Influenza Vaccination and HF Outcomes
Prior data highlight the adverse effects of pulmonary infections on patients with CV disease and suggest the potential utility of vaccination in improving outcomes. Major trials have focused primarily an acute coronary syndrome (ACS) population; HF outcomes in these trials are limited. A summary of major findings in randomized control trials in CV disease is listed in Table 3.
The FLUVACS (Flu Vaccination Acute Coronary Syndromes) study randomized 301 patients to receive the influenza vaccine versus no vaccination in patients admitted for myocardial infarction (MI) or planned percutaneous coronary intervention (PCI) in Argentina. Subgroup analysis did not investigate the HF population specifically. The primary endpoint of CV mortality was lower in the vaccination group compared with control patients (40). Notably, fatal and nonfatal HF events were zero in both the vaccination and control groups. Reasons for low event rates include a relatively short follow-up (12 months) and small sample size.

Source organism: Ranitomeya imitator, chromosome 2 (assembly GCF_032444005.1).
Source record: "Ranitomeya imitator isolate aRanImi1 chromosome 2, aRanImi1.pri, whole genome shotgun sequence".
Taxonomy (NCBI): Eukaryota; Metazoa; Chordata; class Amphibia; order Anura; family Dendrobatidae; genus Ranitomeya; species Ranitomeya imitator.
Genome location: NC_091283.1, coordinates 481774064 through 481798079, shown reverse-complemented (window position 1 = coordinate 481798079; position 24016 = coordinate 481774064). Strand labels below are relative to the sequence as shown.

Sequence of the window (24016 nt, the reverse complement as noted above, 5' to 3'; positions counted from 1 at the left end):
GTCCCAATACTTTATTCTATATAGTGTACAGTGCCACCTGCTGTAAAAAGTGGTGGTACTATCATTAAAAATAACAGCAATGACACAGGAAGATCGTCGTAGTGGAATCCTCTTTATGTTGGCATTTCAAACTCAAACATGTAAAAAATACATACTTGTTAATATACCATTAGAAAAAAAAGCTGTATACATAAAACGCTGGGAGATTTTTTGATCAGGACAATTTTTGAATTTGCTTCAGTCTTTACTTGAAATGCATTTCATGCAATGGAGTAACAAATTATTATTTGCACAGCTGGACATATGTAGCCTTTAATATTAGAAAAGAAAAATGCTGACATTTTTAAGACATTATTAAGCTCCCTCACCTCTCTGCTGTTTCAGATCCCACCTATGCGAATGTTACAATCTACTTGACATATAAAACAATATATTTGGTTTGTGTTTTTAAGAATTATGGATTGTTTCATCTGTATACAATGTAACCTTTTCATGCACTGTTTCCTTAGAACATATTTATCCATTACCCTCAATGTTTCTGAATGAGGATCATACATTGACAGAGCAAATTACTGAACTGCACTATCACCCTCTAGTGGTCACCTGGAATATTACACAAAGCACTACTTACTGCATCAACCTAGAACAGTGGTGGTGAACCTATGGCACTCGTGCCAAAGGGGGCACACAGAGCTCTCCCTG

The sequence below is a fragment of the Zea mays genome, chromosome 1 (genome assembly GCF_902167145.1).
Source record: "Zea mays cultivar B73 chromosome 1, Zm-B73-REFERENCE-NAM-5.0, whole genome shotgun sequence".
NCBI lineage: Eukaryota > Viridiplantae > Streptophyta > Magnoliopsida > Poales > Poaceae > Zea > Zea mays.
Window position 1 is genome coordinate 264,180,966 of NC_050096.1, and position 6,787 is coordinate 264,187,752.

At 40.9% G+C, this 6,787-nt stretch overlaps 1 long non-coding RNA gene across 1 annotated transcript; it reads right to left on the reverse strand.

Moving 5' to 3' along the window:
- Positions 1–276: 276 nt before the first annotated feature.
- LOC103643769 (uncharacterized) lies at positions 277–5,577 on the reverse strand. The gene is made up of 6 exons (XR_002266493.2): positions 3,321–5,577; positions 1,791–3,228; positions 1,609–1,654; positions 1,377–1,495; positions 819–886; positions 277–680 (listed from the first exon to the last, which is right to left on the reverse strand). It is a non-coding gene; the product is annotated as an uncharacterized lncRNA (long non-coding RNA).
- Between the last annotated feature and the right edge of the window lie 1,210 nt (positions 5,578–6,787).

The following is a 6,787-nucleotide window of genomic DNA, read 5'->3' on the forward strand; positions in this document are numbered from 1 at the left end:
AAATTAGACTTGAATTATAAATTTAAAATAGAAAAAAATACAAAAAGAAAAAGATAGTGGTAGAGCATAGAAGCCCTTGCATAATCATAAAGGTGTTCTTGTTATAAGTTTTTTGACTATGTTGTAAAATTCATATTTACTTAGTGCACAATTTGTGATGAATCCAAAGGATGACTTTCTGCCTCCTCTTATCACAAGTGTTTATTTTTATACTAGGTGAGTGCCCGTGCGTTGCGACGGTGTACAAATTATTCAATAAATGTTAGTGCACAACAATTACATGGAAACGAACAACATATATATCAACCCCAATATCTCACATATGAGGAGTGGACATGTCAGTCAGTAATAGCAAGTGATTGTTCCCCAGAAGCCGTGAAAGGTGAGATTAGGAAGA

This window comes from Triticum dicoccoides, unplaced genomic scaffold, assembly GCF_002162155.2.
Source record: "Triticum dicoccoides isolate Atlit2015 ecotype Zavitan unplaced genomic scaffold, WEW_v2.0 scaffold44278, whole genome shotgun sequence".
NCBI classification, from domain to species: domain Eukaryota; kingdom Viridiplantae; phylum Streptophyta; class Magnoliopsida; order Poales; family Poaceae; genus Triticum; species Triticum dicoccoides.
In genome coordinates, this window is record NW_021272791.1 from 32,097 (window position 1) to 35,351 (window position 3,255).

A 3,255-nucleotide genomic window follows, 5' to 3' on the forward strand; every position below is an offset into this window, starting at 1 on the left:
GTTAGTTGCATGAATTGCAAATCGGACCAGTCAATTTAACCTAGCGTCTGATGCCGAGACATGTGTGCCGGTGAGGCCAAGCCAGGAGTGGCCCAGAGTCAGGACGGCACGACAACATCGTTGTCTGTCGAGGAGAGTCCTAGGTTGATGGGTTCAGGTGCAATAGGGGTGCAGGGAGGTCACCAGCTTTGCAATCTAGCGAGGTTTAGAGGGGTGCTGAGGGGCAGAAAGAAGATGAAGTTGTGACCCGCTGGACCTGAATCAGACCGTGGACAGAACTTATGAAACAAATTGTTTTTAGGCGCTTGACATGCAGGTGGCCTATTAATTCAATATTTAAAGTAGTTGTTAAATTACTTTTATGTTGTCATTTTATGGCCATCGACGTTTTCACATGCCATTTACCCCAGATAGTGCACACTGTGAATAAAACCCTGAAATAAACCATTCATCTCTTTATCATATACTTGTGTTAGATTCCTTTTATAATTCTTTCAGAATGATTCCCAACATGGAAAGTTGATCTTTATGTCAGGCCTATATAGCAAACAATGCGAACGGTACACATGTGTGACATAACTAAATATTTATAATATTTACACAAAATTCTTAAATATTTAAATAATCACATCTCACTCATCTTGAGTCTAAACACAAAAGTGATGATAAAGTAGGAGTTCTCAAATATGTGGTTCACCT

Similarly, the FLUCAD (Influenza Vaccination In Secondary Prevention From Coronary Ischemic Events In Coronary Artery Disease) trial showed a reduction in ischemic events in 658 Polish patients with known coronary artery disease (CAD) (41). FLUCAD excluded patients with NYHA functional class III/IV HF. The prevalence of HF was only 12.9% and 15.9% in the vaccination and placebo groups respectively. Again, no fatal or nonfatal HF events were reported in the 2 groups. Limited follow-up and low incidence of influenza illness in Poland during the 2004 to 2005 season may have contributed to the low events rates. High rates of antigenic similarity between the trivalent vaccine used in the trial and the influenza strains isolated in the community (59% similar) may have contributed to a lower overall influenza incidence.